Benchmarking forest health surveillance and biosecurity activities for managing Australia's exotic forest pest and pathogen risks.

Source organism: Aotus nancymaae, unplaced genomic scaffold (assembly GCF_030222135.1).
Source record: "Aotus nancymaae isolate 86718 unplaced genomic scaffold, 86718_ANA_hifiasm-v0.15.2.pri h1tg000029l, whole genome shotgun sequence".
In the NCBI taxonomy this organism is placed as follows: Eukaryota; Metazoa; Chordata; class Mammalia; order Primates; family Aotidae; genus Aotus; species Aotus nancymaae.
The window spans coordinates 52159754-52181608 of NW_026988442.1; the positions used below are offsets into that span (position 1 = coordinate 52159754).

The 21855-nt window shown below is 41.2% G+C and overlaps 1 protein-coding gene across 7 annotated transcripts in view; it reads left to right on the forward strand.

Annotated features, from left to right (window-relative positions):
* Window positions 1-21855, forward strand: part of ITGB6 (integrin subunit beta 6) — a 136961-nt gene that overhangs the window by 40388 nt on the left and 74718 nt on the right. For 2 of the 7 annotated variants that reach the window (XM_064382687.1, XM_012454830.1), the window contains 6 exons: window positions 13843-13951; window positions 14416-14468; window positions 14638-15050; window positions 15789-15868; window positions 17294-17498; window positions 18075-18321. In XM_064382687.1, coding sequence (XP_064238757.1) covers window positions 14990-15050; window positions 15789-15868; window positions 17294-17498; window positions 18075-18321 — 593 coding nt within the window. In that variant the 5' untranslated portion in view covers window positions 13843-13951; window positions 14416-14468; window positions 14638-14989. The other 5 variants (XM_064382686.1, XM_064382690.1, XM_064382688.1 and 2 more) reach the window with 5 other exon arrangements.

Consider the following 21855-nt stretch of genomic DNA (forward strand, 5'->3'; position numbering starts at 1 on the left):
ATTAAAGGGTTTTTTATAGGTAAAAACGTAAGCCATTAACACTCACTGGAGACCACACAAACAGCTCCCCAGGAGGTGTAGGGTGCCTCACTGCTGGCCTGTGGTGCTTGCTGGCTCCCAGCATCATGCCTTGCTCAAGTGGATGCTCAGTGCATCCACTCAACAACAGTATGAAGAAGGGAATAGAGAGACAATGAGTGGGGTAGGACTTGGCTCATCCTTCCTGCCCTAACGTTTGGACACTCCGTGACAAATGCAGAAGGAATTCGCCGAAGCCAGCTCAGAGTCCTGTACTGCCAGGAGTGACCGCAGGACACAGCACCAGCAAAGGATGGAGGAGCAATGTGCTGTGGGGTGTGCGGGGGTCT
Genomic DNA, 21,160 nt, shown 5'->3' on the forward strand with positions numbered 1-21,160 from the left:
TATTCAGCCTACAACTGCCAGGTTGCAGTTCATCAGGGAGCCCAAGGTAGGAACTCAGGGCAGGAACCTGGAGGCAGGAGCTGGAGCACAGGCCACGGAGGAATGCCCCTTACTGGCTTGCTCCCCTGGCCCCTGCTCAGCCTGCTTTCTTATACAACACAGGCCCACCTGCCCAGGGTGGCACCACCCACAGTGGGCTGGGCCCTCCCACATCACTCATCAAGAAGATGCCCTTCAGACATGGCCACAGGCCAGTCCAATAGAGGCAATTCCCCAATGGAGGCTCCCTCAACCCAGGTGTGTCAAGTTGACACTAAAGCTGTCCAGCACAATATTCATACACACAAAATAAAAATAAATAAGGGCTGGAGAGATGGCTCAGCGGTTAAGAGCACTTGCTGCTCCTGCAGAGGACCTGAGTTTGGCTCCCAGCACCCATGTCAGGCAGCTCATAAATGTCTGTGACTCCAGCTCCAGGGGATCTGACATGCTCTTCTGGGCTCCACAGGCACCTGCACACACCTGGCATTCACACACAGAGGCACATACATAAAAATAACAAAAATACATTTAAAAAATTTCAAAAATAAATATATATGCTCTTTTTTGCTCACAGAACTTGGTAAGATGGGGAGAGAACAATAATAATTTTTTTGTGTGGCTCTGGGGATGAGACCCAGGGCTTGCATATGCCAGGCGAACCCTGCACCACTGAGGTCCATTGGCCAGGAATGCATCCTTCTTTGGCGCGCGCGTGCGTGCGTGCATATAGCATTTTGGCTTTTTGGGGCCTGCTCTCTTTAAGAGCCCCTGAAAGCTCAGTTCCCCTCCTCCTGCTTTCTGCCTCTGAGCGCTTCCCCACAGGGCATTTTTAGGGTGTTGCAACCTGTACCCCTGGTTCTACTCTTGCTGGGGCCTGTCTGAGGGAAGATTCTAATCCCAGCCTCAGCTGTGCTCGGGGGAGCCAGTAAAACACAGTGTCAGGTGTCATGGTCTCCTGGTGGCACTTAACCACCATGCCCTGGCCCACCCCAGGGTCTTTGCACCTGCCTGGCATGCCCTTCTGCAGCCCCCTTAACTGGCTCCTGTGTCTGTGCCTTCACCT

A review of current forest health surveillance and biosecurity surveillance activities and programs in Australia was conducted, including a grower survey, followed by benchmarking against the New Zealand system. We define forest health surveillance (e.g. in plantations) as activities dealing with endemic or established non-indigenous pests, and biosecurity surveillance (e.g. at high risk sites at ports) as dealing with exotic pests not established in Australia. Australia has a robust biosecurity system, which includes a range of pre-border, at-border and post-border activities that aim to reduce the risk of pests and diseases arriving, entering and establishing in Australia. Although forestry has been well served pre-border and at the border, there are gaps in post-border forest biosecurity activities, largely due to the agri-centric nature of state biosecurity agencies, but also due to a reluctance by the forest industry to engage in biosecurity. New Zealand has a world-leading forest biosecurity surveillance system, largely funded by industry which is engaged directly in forest biosecurity. In contrast, while Australia has a comprehensive forest health surveillance program (funded by industry), there is minimal direct funding of forest biosecurity surveillance by industry and negligible direct engagement by industry in biosecurity. There are opportunities for industry members to be more involved in biosecurity, directly through day-to-day operations they already undertake (i.e. within their plantations), but also at a national level. Coordination of current forest health surveillance activities, including appointing a national coordinator, was identified by industry as a high priority, as was the standardisation of forest health surveillance data collection, development of a coordinated national forest biosecurity surveillance program and training of industry staff. Finally, we identified a need for involvement from other forest stakeholders in biosecurity, especially environmental agencies that manage the majority of the native forest estate. The National Forest Biosecurity Surveillance Strategy addresses these opportunities for improving forest biosecurity.